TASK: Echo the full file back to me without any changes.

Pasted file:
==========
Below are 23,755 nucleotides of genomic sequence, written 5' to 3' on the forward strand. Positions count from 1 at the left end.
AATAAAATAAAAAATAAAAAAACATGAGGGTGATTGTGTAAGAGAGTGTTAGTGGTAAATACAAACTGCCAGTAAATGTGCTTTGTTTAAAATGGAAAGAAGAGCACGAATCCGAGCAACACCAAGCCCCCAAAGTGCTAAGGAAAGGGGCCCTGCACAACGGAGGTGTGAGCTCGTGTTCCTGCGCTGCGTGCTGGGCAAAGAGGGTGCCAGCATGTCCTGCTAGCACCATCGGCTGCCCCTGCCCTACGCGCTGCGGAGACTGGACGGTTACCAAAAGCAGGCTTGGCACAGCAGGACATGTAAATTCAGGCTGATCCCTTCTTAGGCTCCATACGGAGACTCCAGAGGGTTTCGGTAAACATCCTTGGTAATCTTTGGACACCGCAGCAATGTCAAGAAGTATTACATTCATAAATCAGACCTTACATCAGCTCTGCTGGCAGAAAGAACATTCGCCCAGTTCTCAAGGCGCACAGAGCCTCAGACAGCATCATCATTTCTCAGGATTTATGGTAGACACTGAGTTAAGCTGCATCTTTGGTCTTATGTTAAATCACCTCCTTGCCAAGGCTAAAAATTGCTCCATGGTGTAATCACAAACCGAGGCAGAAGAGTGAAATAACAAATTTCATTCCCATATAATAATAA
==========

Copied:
Below are 23,755 nucleotides of genomic sequence, written 5' to 3' on the forward strand. Positions count from 1 at the left end.
AATAAAATAAAAAATAAAAAAACATGAGGGTGATTGTGTAAGAGAGTGTTAGTGGTAAATACAAACTGCCAGTAAATGTGCTTTGTTTAAAATGGAAAGAAGAGCACGAATCCGAGCAACACCAAGCCCCCAAAGTGCTAAGGAAAGGGGCCCTGCACAACGGAGGTGTGAGCTCGTGTTCCTGCGCTGCGTGCTGGGCAAAGAGGGTGCCAGCATGTCCTGCTAGCACCATCGGCTGCCCCTGCCCTACGCGCTGCGGAGACTGGACGGTTACCAAAAGCAGGCTTGGCACAGCAGGACATGTAAATTCAGGCTGATCCCTTCTTAGGCTCCATACGGAGACTCCAGAGGGTTTCGGTAAACATCCTTGGTAATCTTTGGACACCGCAGCAATGTCAAGAAGTATTACATTCATAAATCAGACCTTACATCAGCTCTGCTGGCAGAAAGAACATTCGCCCAGTTCTCAAGGCGCACAGAGCCTCAGACAGCATCATCATTTCTCAGGATTTATGGTAGACACTGAGTTAAGCTGCATCTTTGGTCTTATGTTAAATCACCTCCTTGCCAAGGCTAAAAATTGCTCCATGGTGTAATCACAAACCGAGGCAGAAGAGTGAAATAACAAATTTCATTCCCATATAATAATAA